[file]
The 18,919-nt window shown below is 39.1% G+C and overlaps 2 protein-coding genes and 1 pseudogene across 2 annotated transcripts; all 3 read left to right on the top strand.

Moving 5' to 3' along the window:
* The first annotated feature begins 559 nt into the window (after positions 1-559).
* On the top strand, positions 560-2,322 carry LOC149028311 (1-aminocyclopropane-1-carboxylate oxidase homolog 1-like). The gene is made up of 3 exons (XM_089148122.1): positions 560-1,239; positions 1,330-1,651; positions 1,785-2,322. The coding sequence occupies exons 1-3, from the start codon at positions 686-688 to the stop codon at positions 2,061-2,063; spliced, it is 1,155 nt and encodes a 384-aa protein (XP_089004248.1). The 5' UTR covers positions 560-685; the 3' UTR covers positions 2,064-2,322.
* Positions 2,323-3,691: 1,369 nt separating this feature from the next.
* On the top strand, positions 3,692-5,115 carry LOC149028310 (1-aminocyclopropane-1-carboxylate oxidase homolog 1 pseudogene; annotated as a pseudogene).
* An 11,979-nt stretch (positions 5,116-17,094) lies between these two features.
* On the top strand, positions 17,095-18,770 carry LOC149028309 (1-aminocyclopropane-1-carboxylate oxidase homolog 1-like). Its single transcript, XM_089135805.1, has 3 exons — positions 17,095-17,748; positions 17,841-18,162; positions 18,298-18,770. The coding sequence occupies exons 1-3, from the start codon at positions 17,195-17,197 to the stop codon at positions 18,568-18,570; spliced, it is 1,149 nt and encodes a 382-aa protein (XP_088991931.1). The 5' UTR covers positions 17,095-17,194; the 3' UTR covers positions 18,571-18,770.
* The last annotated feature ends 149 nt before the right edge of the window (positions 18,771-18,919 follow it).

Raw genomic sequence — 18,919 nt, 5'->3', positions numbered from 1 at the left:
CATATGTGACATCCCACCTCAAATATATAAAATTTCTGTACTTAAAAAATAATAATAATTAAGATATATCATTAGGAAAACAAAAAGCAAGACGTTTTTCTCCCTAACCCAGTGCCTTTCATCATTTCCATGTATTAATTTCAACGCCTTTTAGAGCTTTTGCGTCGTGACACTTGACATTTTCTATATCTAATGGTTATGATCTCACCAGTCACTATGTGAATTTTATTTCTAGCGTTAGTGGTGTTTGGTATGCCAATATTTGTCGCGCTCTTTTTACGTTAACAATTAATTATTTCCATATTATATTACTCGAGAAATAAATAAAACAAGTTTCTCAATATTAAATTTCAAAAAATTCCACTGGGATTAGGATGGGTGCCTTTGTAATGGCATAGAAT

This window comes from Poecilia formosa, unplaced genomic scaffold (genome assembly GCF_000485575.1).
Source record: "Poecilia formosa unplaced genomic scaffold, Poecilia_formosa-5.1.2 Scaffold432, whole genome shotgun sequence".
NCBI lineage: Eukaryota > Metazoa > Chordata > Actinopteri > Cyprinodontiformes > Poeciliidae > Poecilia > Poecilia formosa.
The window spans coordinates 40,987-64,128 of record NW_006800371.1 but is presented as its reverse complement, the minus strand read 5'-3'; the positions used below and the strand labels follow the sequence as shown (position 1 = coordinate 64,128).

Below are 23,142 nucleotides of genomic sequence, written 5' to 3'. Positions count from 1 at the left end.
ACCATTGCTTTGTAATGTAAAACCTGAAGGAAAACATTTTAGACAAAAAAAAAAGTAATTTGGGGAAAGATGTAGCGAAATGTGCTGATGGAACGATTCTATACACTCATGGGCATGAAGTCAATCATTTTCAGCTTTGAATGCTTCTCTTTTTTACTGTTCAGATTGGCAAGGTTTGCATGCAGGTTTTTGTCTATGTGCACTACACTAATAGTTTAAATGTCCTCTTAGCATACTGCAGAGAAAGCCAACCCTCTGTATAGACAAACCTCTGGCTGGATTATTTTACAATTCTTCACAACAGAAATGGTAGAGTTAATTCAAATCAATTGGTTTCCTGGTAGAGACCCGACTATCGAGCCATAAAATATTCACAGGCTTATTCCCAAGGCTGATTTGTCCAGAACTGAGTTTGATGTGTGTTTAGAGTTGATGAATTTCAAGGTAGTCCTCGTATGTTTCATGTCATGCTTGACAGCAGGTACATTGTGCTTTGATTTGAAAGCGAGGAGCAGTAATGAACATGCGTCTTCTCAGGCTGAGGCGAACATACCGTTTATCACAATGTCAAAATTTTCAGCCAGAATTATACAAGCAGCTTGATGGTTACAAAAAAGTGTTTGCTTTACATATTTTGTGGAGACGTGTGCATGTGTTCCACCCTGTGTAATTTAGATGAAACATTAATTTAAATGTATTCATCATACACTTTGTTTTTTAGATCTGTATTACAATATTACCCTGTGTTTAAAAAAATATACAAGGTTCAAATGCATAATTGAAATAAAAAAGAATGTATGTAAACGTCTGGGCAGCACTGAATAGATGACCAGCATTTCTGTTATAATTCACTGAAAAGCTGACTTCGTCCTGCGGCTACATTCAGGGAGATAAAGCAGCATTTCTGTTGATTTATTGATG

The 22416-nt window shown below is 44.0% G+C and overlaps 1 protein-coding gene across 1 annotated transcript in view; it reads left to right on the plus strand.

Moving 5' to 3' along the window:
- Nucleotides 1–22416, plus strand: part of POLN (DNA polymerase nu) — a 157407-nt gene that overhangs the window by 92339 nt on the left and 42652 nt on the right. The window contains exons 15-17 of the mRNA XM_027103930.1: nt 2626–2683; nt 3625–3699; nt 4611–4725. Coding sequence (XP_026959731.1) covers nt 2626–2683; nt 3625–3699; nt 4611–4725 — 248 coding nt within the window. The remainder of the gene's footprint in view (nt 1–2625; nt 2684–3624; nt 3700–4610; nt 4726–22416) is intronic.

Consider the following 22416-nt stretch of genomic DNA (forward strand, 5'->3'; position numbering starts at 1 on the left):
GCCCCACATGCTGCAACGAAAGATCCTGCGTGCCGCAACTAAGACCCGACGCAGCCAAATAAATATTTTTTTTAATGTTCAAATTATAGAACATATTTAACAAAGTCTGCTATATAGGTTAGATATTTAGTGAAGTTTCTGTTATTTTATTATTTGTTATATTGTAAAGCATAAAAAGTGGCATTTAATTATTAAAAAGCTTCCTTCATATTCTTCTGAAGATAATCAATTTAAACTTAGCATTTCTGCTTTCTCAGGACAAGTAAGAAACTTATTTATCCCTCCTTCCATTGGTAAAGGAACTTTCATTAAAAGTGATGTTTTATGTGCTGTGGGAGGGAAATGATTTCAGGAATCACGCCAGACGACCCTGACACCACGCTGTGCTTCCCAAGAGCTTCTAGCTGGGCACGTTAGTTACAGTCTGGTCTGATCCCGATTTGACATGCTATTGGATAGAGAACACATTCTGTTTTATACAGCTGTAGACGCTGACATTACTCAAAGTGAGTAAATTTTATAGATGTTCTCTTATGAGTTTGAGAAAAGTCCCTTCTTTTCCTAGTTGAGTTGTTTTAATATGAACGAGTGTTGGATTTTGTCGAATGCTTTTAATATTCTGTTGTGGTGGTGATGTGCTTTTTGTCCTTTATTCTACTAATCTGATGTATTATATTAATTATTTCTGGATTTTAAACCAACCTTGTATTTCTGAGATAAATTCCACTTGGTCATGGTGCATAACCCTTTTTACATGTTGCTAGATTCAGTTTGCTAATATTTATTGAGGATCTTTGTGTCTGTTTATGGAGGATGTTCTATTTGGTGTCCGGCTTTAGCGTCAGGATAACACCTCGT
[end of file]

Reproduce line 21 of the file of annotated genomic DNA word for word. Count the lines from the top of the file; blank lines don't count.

Consider the following 22416-nt stretch of genomic DNA (forward strand, 5'->3'; position numbering starts at 1 on the left):